4 miles + weights: A fairly standard loop around campus. I wore my super thin Merrell Vapor Gloves to see if my gait has gone to shit from wearing the Adios, a clunker in comparison. No jarring or bone smashing to speak of. After that, a simple weight workout with a heavy backpack. Lunges, squats, push-ups, curls, shoulder press. I questioned the efficacy of something so simple, but I write this 24 hours later with sore everything.
10 miles: 1:20. I didn't really know where I was going, then a guy at a stoplight, also jogging, started talking to me about jogging of all things. We decided to get an easy hour of running in together since neither of us knew exactly which route to run. Meeting random people is fun. I then did approximately 50 sit-ups in a row and made cookies.
26.2 miles: Had a work cancellation, so I decided to run a marathon. A sort of hilly, cold, rainy, solo road marathon. I still have no real desire to run the trails. They're either impassable, vulnerable to erosion, or both. I mapped out a route that happened to be 13.1 miles from my door to an intersection in the middle of nowhere. It featured a winding road, some rolling hills, and a few bodies of water to capture my gaze as I shuffled by. I reached my turnaround point in 1:35(no stopping the watch for intersections), and pondered the idea of negative splitting it to go under 3 hours for a marathon. The jog out was relatively easy, so I figured it was possible. I stopped my watch, ate a banana, and drank the rest of one water bottle. I was wearing my Ultraspire Spry vest with another bottle in the pocket. With no way to know my real-time pace, I just ran comfortably hard to see if it looked possible to make it back in under 3. I fucked up and didn't re-start my watch after a traffic light(the pressure of having a time goal made me more obsessive about a real time), so no official time for me. The watch said 2:52 when I wheezed up to the door of the apartment building. If only I could remember what those two songs were on the radio and add their times up...or I could just not care. I chose to not care and go buy an absurd amount of food from Qdoba.
|I felt good for the most part, but being cold and wet and tired made me want|
to sit in this old (and probably haunted) chair and wait for spring.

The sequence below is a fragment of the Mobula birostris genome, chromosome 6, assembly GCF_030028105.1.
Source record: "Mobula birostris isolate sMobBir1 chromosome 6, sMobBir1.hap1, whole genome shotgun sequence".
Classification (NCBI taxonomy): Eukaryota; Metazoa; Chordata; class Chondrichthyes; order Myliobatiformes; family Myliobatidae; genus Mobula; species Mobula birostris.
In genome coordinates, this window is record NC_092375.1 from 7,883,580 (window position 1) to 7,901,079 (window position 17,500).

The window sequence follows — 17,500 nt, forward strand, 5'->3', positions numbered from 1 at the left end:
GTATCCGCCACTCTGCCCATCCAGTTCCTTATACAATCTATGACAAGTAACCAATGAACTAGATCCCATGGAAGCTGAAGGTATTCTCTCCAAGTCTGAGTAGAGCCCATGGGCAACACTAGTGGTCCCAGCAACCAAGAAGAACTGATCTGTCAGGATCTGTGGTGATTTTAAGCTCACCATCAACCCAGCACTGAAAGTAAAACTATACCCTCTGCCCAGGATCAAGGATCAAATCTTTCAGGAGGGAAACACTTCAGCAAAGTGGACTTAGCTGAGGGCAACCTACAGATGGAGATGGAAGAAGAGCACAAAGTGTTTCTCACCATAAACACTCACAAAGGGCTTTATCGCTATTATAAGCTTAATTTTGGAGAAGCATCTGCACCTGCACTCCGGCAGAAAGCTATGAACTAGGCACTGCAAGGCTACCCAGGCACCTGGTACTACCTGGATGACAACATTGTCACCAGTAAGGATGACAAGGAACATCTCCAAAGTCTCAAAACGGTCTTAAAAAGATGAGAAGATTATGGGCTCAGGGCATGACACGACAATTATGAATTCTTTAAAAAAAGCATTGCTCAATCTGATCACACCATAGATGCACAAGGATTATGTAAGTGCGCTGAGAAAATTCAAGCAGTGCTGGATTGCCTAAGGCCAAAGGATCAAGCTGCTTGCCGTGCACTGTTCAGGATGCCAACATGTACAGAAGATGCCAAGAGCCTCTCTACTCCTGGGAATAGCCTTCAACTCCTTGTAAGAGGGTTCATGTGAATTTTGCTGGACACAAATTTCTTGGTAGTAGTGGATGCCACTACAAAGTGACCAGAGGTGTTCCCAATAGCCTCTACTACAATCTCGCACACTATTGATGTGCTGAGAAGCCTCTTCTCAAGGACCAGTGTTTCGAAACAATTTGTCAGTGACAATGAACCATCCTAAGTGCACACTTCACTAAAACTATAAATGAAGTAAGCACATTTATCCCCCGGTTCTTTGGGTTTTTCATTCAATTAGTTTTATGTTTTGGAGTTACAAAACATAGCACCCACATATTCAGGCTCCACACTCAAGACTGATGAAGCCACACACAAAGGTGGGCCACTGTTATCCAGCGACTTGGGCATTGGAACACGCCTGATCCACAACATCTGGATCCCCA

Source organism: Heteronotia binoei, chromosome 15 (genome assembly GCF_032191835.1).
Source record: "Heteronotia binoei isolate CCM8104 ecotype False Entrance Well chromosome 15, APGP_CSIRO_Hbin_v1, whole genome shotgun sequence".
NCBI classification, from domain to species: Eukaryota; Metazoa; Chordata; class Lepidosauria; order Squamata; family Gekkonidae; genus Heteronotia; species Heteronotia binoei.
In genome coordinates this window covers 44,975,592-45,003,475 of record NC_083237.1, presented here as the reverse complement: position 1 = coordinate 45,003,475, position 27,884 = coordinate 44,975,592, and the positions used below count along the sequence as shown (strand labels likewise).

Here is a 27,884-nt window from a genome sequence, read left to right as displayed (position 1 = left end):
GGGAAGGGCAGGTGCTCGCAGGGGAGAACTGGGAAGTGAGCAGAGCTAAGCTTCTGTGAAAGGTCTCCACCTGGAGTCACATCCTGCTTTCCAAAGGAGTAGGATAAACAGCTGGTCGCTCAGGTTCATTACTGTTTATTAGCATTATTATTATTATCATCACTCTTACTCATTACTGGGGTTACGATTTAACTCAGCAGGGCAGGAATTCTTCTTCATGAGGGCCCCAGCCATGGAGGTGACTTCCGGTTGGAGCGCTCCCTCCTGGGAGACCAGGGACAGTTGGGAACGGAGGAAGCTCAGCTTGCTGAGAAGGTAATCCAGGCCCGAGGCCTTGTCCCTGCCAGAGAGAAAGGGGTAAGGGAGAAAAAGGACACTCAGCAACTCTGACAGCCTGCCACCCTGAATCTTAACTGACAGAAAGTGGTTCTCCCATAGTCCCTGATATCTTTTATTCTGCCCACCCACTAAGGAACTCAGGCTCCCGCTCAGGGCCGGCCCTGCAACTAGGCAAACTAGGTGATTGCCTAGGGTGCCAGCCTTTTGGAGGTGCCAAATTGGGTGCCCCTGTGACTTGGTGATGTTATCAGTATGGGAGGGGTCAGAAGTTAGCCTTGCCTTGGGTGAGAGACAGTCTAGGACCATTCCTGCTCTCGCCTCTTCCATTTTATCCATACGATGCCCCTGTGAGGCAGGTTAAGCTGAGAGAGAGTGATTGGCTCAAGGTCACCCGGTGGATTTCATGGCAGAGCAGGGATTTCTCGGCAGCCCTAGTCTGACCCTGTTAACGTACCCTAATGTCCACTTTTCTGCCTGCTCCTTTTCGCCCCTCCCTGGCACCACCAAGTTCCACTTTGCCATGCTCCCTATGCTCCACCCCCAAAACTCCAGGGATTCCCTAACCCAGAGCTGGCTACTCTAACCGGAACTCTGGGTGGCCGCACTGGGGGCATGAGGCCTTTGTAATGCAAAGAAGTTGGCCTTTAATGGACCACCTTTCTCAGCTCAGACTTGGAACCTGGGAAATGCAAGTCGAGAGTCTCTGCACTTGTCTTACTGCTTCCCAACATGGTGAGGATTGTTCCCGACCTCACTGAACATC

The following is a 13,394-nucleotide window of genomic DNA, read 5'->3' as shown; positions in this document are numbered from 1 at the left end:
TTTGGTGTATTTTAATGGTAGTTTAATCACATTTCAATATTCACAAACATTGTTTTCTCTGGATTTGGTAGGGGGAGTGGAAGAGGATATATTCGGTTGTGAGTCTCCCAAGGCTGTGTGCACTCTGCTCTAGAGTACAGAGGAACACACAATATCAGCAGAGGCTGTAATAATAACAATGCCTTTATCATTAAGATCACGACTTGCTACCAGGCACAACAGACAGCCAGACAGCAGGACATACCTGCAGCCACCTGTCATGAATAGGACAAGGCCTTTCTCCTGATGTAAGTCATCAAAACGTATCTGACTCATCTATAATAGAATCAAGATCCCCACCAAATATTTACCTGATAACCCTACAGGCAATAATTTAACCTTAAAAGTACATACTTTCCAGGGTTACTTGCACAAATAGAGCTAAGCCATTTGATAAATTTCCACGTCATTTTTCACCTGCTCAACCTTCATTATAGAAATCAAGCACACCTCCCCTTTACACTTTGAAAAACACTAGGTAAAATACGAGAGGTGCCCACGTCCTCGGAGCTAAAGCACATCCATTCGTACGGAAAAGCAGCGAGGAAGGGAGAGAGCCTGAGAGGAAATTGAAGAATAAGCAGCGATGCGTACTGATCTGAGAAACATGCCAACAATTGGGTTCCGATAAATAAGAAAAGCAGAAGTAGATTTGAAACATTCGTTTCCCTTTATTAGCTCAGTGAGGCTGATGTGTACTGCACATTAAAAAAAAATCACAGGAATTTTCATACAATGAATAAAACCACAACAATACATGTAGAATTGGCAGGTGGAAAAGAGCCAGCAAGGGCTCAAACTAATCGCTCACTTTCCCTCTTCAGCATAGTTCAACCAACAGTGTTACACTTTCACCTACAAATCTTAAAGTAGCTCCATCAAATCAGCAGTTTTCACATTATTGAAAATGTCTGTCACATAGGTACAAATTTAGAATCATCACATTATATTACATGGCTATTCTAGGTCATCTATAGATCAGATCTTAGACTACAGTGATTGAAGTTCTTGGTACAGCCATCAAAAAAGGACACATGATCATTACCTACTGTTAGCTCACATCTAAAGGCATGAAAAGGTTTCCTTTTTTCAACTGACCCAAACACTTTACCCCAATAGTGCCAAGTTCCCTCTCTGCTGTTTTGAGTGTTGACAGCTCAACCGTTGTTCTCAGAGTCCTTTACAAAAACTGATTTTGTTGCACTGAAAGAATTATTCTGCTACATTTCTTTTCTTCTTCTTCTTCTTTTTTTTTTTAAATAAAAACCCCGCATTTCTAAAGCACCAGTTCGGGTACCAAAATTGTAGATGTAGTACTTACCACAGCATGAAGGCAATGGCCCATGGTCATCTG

This is my longest run in quite some time. I'd be concerned because of it only being 3 hours, but if I'm going to adhere to the idea that quality matters more than quantity, then I'll have to put the insecurity aside. I've got a couple 4+ hour jaunts in the next few weeks. That should suffice. I think.
4 miles+ weights. One of the more intense sessions in the weight room. One-legged deadlifts, weighted lunges, chest press, calf raises, alternating row push-ups with dumbbells, and various yoga-ish core exercises that look totally masculine and graceful at the same time, I'm sure.
6 miles: 3 miles with Kelsey and Cohen around campus. A couple hours later I thought I'd try out the trails. They sucked, as expected. Sliding around is kind of fun, but sinking every couple steps got old pretty quickly. The snow/ice is still well over a foot thick in most spots. 3 miles and I called it a day.
18 miles: with Evan and Ephraim around GR. I felt the previous miles of the week accumulating in my legs, but still managed to hang as we ran around and outside of town. Still amazed at how time goes by quickly with good company. I don't think I'd still be running without the help of my friends. It's not a team sport, but doing it alone kind of sucks.
68 miles is enough for the week, given the drastic increase in volume. I'll try to rest so that I can put more quality in in a few days. With a very unofficial marathon PR and no nagging injuries to speak of, I feel that I'm fortunate and shouldn't push it. I don't feel exhausted, sick of running, or hate my life, so I'm probably not training hard enough. Flights and hotels are all booked for the journey, so there's no going back now.
Whenever I go to publish this training log, I wonder why I'm doing it. I started a blog to write reviews and race reports to practice writing. My life, motivation, and overall outlook have changed since then, but this seldom-read journal remains. I remembered why I started running in the first place. Running, with its associated enjoyment, friendships, travel, and personal growth, has changed me for the better. One good change lead to another, and I've become a happier person. The logging of miles is no stroke of genius, but it helps keep me on track and fill the gaps between times of inspiration.